electromotive forcevoltVW/Am2kgs-3A-1derived SI-Unit"$(7GHcapacitancefaradFC/Vm-2kg-1s4A2derived SI-Unit$).2@PQelectric resistanceohm Ohm V/Am2kgs-3A-2derived SI-Unit%-/3BRSelectric conductancesiemensSA/Vm-2kg-1s3A2derived SI-Unit$'+9IJmagnetic fluxWeberWbVsm2kgs-2A-1derived SI-Unit&,.4BRSmagnetic flux densityTeslaTWb/m2m2kgs-2A-1derived SI-Unit!#(6FGinductancehenryHWb/Am2kgs-2A-2derived SI-Unit$369;QCelsius temperaturedegree CelsiusCCKbasic derived SI-UnitNote
Because of the way temperature scales used to be defined, it remains common practice to express a thermodynamic temperature, symbol T, in terms of its difference from the reference temperature T0 = 273.15 K, the ice point. This temperature difference is called a Celsius temperature, symbol t, and is defined by the quantity equation t= T- T0.
The unit of Celsius temperature is the degree Celsius, symbol C. The numerical value of a Celsius temperature t expressed in degrees Celsius is given by t/C = T/K - 273.15.
It follows from the definition of t that the degree Celsius is equal in magnitude to the kelvin, which in turn implies that the numerical value of a given temperature difference or temperature interval whose value is expressed in the unit degree Celsius (C) is equal to the numerical value of the same difference or interval when its value is expressed in the unit kelvin (K). $'-<LMluminous fluxlumenlmcdsrm2m-2cd = cdderived SI-Unit #)<LMilluminanceluxlxlm/m2m2m-4cd = m-2cdderived SI-Unit+58;?UVactivity of a radionuclidebecquerelBqBqs-1basic derived SI-UnitAFINUefabsorbed dose, specific energy (imparted), kermagrayGyJ/kgm2s-2derived SI-Unit!),18Hdose equivalent sievertSvJ/kgm2s-2derived SI-UnitNote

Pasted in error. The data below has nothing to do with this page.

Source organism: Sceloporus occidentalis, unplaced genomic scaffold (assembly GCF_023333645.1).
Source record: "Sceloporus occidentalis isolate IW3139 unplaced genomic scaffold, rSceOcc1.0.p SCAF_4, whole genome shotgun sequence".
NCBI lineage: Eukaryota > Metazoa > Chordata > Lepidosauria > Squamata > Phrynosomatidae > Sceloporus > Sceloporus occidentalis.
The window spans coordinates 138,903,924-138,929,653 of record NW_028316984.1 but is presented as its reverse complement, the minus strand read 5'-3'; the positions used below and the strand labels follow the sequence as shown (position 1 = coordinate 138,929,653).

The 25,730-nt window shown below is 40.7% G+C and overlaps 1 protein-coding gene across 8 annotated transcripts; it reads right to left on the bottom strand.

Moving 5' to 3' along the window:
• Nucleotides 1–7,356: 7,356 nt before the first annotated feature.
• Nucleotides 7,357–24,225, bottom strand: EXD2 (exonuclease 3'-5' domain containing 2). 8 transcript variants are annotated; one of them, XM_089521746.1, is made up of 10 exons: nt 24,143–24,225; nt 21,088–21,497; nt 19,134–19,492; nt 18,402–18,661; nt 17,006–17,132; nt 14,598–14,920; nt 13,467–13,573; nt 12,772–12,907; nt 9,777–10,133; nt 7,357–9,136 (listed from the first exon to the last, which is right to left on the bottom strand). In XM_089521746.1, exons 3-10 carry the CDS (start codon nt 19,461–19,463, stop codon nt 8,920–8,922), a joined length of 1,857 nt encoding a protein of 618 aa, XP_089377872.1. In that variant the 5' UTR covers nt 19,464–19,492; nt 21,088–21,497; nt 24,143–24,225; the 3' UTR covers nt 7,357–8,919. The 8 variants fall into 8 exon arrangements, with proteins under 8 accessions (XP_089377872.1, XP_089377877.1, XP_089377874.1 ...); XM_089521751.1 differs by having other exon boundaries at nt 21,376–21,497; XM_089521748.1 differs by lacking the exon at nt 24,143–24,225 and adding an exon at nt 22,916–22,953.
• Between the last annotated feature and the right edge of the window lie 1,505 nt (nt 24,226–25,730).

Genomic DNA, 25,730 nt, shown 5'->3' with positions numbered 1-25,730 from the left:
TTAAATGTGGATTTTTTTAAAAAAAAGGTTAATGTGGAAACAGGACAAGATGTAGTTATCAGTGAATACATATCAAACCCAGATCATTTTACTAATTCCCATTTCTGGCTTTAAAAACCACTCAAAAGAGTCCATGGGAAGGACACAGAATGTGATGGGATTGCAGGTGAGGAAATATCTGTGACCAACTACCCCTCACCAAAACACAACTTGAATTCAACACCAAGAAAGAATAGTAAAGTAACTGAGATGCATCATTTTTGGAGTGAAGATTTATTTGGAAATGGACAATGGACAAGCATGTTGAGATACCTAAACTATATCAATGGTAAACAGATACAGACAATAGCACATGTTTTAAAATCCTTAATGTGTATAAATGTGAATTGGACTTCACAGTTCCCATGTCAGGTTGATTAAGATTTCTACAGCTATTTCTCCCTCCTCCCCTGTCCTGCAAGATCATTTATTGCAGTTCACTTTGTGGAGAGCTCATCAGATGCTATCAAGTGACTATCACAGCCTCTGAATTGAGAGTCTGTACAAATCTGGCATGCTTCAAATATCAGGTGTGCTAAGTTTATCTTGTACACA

Other quantities expressed in sieverts are ambient dose equivalent, directional dose equivalent, personal dose equivalent, and organ equivalent dose#*.2:PQcatalytic activitykatal katkats-1molbasic derived SI-Unit"05:?PQdynamic viscositypascal secondPasPasPasextended SI-unit -27<MNmoment of forcenewton meterNm Nm Nm extended SI-unit 159?PQsurface tensionnewton per
meterN/mN/mNm-1extended SI-unit !39?GXYangular velocityradian per
secondrad/srad/srads-1extended SI-unit!%?FMUfgangular accelerationradian per
second squaredrad/S2rad/S2rads-2extended SI-unit".DINUfgheat flux density, irradiancewatt per
square meterW/m2W/m2kgs-3extended SI-unit#'8<@N_`heat capacity, entropyjoule per
kelvinJ/KJ/Km2kgs-2K-1extended SI-unit$9S\epspecific heat capacity, specific entropyjoule per
kilogram kelvinJ/(kgK)J/(kgK)m2s-2K-1extended SI-unit% 38=DUVspecific energyjoule per
kilogramJ/kgJ/kgm2s-2extended SI-unit&%;CKXijthermal conductivitywatt per
meter kelvinW/(mK)W/(mK)mkgs-3K-1extended SI-unit'5:?J[\energy densityjoule per
cubic meterJ/m3J/m3kgm-1s-2extended SI-unit((7;?L]^electric field strengthvolt per
meterV/mV/mmkgs-3A-1extended SI-unit)(@EJRcdelectric charge densitycoulomb per
cubic meterC/m3C/m3sAm-3extended SI-unit*&?DIQbcelectric flux densitycoulomb per
square meterC/m2C/m2sAm-2extended SI-unit+-15DUVpermittivityfarad per
meterF/mF/mm-1kg-1s4A2extended SI-unit,-15BSTpermeabilityhenry per
meterH/mH/mmkgs-2A-2extended SI-unit-,28HYZmolar energyjoule per